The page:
Jadeveon Clowney's breakout game fuel for key division win over 49ers

Clark: Seahawks-49ers OT thriller proves NFC is up for grabs (1:44)

Ryan Clark reacts to the Seahawks' overtime victory against the 49ers to hand San Francisco its first loss of the season and notes that the NFC is wide-open. (1:44)

SANTA CLARA, Calif. -- Jadeveon Clowney's 2019 season could be Exhibit A for why sacks aren't the only measure of a pass-rusher's effectiveness. He had only two of them through the Seattle Seahawks' first nine games, belying the pressure he has generated and the impact he has made as Seattle's most disruptive defender.

His game-wrecking performance Monday night was the latest and strongest example yet.

Consider everything he did in the Seahawks' overtime win over the 49ers in addition to his one sack. Clowney recovered a fumble and returned it for his second defensive touchdown of the season. His sack forced a fumble that Seattle recovered in San Francisco territory, setting up a touchdown. It was one of Clowney's five tackles and five official QB hits. And he contributed to at least two sacks for teammates with constant pressure that forced Jimmy Garoppolo off his spot. According to NFL Next Gen Stats data, Clowney created a season-high 10 QB disruptions.

"Golly, what a fantastic football game he played," Seahawks coach Pete Carroll said. "He just was unblockable. He just continued to weave his way into the backfield to make plays on the run and the pass. Plays that he wouldn't get credit for that he affected were many and all across the board."

Clowney now ranks sixth among all defenders in ESPN's Pass Rush Win Rate at 26.6%. That metric, powered by NFL Next Gen Stats, measures how often a pass-rusher beats his block in 2.5 seconds or under. Before Monday night, he had only the two sacks to show for all the pressure he was generating.

"We've been waiting for it to happen," defensive end Branden Jackson said. "Week by week, he's winning his one-on-ones ... he's just a hair or two late or they get the ball out too quick or something like that. So it was good to see it come together."

Who knows where the Seahawks' defense would be this season had it not been for the master stroke general manager John Schneider pulled off when he acquired Clowney in a trade with the Houston Texans. He has been the only consistent threat in a pass rush that has arguably been Seattle's biggest weakness.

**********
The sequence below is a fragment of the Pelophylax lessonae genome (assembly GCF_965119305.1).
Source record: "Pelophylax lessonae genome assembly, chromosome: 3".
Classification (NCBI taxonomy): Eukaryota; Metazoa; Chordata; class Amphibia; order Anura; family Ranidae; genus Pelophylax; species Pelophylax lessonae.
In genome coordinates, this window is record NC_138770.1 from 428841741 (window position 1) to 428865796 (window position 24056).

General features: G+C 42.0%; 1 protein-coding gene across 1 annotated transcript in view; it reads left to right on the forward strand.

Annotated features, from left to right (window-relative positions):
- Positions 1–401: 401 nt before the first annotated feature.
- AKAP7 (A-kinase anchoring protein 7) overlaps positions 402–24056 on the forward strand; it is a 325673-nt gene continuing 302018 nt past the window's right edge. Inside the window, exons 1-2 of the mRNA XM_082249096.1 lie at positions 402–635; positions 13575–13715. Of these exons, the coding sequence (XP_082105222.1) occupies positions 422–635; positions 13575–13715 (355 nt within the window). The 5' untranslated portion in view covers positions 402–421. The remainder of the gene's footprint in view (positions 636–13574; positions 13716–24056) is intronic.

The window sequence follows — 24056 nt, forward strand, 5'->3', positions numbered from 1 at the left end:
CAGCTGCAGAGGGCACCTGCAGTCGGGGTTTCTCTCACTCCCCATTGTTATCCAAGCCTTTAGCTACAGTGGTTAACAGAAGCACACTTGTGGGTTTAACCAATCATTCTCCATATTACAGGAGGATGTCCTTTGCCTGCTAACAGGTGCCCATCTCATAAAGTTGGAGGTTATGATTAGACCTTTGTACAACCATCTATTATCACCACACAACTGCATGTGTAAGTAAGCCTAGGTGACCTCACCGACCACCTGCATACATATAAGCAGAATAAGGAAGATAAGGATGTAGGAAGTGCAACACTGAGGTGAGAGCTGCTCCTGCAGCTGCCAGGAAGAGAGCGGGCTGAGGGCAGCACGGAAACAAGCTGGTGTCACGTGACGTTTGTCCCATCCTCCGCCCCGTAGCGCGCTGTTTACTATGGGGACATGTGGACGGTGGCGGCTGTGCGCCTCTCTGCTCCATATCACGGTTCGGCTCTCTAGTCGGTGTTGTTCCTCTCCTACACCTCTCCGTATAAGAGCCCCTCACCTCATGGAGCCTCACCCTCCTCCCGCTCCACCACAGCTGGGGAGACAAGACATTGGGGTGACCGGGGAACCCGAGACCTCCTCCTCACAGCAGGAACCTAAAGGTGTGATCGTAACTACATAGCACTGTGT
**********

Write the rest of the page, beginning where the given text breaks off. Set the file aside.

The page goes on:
The Seahawks' inability to get pressure with a four-man rush has necessitated more blitzing than Carroll would prefer. Seattle has brought an extra pass-rusher on 32.3% of opponents' dropbacks, according to ESPN charting. That's the highest since Carroll's first season in Seattle in 2010 and a considerable jump from the Seahawks' 18.5% rate from last season, when Frank Clark and Jarran Reed combined for 23.5 sacks.

The Seahawks' five sacks Monday night matched their combined total from the past five games and pushed their season total from 15 to 20. Their 10 hits on Garoppolo were easily their most in any game this season on a QB. Reed's strip-sack was the biggest play he has made since returning from his six-game suspension to begin the season. Seattle would have had another sack and hit had officials not flagged Quinton Jefferson for lowering his head to initiate contact with Garoppolo, who had ducked his own head after slipping free from Clowney's grasp.

"I think it's a breakout game," Carroll said of Clowney. "I just thought he was so impressive all night long. ... They were tackling him. He was just penetrating so fast and so furiously, but what a fantastic game. Yeah, we would have liked to see him a little earlier, but if we got going now and this is where we kick into high gear, then that's a really good defense and we looked pretty good tonight, too."

Clowney is the NFL's only front seven defender with two defensive touchdowns this season. His other one was a pick-six of a Kyler Murray screen pass in Week 4.

At this rate, it's hard to imagine Schneider not making it a priority to extend the contract of Clowney, who's unsigned beyond this season. That might be easier said than done. Clowney is in his sixth NFL season and has yet to reach unrestricted free agency thanks to his fifth-year option, and now the one-year deal that replaced his franchise tag with Houston, which facilitated his trade to Seattle. How could he not be tempted to see what's out there on the open market?

If he's determined to do so, the Seahawks can't really stop him since they agreed to not use the franchise tag on Clowney after this season. He pushed for that, and because he held all the cards as a franchised player who couldn't be traded until he signed his tender, he got it. That means it'll almost certainly take a top-of-the-market deal from Seattle to convince Clowney to forgo free agency.

That conversation will take on greater significance as March approaches. Clowney has punted on questions about his future beyond 2019. For now, both sides would like nothing more than for his strong season to continue.

"He's been playing great all season," Jefferson said. "I feel like what he did tonight is what he's been doing all year. ... I'm positive we're going to continue to see him play this well the rest of the season."